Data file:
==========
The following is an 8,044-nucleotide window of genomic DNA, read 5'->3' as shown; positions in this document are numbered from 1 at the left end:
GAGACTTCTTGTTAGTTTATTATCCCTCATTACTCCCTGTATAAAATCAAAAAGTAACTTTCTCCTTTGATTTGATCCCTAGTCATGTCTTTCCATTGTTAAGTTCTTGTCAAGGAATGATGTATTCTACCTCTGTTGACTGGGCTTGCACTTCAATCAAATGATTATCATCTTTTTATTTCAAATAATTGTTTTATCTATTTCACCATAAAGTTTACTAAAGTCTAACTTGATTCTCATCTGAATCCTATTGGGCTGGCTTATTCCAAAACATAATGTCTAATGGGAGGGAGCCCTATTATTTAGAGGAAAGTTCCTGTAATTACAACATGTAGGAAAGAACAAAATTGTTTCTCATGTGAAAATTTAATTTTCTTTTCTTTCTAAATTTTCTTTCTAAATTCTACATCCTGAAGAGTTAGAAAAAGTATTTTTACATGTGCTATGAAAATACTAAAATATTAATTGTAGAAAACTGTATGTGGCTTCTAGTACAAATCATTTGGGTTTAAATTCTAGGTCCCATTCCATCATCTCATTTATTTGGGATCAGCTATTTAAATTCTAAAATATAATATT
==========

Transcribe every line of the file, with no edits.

The following is an 8,044-nucleotide window of genomic DNA, read 5'->3' as shown; positions in this document are numbered from 1 at the left end:
GAGACTTCTTGTTAGTTTATTATCCCTCATTACTCCCTGTATAAAATCAAAAAGTAACTTTCTCCTTTGATTTGATCCCTAGTCATGTCTTTCCATTGTTAAGTTCTTGTCAAGGAATGATGTATTCTACCTCTGTTGACTGGGCTTGCACTTCAATCAAATGATTATCATCTTTTTATTTCAAATAATTGTTTTATCTATTTCACCATAAAGTTTACTAAAGTCTAACTTGATTCTCATCTGAATCCTATTGGGCTGGCTTATTCCAAAACATAATGTCTAATGGGAGGGAGCCCTATTATTTAGAGGAAAGTTCCTGTAATTACAACATGTAGGAAAGAACAAAATTGTTTCTCATGTGAAAATTTAATTTTCTTTTCTTTCTAAATTTTCTTTCTAAATTCTACATCCTGAAGAGTTAGAAAAAGTATTTTTACATGTGCTATGAAAATACTAAAATATTAATTGTAGAAAACTGTATGTGGCTTCTAGTACAAATCATTTGGGTTTAAATTCTAGGTCCCATTCCATCATCTCATTTATTTGGGATCAGCTATTTAAATTCTAAAATATAATATT